We knew our work with the Paralympic Trust had the potential to become a benchmark for accessible design in the industry, so we embraced this opportunity to learn and worked closely with Paralympians to ensure our design offered an engaging, fully accessible and inspirational exhibition for everyone to enjoy.
of users felt that this exhibition was the most accessible they had visited in the UK.
The exhibitions showcase the incredible work of Sir Ludwig Guttmann, the founder of the Paralympics, who dedicated his career to improving the lives of those with spinal injuries. The permanent exhibition includes his teaching slides, medical case and his bust.
A timeline celebrates seven decades of Paralympic moments using memorabilia, medals, photographs and sports kit to follow the sports competition as it gained global recognition.
It doesn’t end there. The permanent exhibition was so successful, that we created a regional exhibition that now travels across the UK and focuses on great Paralympic stories from different regions. So far, the exhibition has toured to Norwich Cathedral, Bradford Cartwright Hall, Cliffe Castle Museum and Gunnersbury Park and there is more to come as we revisit the legacy of the 2012 Paralympic Games in 2022.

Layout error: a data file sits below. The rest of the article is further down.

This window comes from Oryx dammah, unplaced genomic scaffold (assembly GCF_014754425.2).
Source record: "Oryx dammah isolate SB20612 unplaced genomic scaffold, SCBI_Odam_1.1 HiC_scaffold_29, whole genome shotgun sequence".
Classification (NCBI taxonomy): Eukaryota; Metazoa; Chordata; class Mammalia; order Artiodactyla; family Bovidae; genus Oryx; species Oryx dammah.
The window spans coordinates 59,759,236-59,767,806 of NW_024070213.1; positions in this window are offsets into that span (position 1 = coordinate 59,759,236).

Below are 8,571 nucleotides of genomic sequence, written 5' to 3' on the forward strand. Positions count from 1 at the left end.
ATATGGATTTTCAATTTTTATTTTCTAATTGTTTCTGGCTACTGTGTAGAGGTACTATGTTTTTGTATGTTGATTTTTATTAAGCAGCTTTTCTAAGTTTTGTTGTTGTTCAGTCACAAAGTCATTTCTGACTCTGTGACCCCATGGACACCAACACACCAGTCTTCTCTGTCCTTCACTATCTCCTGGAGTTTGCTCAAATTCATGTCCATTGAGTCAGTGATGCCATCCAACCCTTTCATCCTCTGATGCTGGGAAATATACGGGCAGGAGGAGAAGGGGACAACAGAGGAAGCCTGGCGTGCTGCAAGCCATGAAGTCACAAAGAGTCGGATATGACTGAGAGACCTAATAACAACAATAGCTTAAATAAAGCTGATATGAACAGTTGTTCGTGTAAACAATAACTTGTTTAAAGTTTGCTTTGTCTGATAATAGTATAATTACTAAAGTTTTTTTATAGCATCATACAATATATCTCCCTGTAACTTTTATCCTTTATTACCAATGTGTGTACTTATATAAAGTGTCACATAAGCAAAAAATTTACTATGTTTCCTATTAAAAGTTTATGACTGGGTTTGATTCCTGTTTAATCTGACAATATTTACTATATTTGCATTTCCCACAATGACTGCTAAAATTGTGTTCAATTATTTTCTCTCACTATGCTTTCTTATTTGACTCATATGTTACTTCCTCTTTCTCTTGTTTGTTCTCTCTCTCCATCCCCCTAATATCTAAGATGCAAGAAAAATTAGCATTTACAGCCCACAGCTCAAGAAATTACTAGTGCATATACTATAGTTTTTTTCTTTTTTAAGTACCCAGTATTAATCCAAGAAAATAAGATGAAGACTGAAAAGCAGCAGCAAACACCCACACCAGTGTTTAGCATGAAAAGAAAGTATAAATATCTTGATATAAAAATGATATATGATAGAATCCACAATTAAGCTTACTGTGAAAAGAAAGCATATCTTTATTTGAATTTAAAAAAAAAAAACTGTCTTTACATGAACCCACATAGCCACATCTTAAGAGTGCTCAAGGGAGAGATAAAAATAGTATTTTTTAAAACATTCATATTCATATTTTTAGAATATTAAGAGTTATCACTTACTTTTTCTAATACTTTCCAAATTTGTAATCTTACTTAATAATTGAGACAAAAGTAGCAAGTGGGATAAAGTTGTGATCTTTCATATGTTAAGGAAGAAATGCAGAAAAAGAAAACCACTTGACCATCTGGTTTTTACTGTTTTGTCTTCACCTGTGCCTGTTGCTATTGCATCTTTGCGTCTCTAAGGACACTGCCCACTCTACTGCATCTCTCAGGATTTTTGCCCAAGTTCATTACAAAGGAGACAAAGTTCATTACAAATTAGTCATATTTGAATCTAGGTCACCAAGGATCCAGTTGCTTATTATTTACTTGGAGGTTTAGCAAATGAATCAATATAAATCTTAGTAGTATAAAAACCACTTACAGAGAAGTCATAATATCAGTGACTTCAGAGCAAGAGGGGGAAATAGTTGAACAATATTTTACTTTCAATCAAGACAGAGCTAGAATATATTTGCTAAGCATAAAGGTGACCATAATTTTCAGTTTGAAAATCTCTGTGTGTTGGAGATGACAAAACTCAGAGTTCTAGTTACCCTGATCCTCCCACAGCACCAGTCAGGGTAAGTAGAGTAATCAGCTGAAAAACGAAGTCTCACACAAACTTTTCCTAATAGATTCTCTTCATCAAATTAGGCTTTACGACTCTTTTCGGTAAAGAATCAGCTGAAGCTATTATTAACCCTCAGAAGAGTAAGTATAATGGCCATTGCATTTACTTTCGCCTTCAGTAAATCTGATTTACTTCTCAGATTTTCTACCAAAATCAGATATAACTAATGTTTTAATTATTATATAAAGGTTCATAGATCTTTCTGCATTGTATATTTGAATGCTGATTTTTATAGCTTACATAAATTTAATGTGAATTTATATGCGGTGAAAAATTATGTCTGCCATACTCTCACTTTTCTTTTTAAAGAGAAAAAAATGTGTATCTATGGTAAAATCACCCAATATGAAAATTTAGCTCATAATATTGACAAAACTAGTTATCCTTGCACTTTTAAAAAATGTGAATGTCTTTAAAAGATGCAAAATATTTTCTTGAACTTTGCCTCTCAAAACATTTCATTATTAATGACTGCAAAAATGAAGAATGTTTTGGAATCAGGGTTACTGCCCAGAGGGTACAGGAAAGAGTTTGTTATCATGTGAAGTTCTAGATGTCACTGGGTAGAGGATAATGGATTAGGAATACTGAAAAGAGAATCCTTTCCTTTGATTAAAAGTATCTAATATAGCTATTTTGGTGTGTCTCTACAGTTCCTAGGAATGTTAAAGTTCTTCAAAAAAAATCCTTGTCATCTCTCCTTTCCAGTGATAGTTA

We also gave a little back to Stoke Mandeville Hospital where Guttmann’s spinal injury unit was founded. A small exhibition installation within the hospital grounds tells its pioneering medical history and celebrates its role in founding the Paralympics – and serves to inspire patients as they undergo rehabilitation.
We want everyone to take something from these experiences, so we worked with the Trust to make the interpretation as accessible as possible. Visitors can read braille, subtitles, BSL, hear information and description or even download the information by QR code for personal access.
We designed a tactile map and handrails that work together to support people as they navigate their way around the space. Using textures to represent themes, visitors can easily identify when they are moving into a new zone. We found that handrails set at 75 degrees were the perfect angle for visitors to comfortably use to touch-tactiles and read braille, so this became a key feature in the exhibition design.
All our graphics are DDA compliant with guide lines along the side of the text to assist visually impaired readers. We worked with specialists in tactile graphics to create 3D symbols, imagery and braille across the exhibition to help people identify what is in front of them, or to imagine shapes and decoration.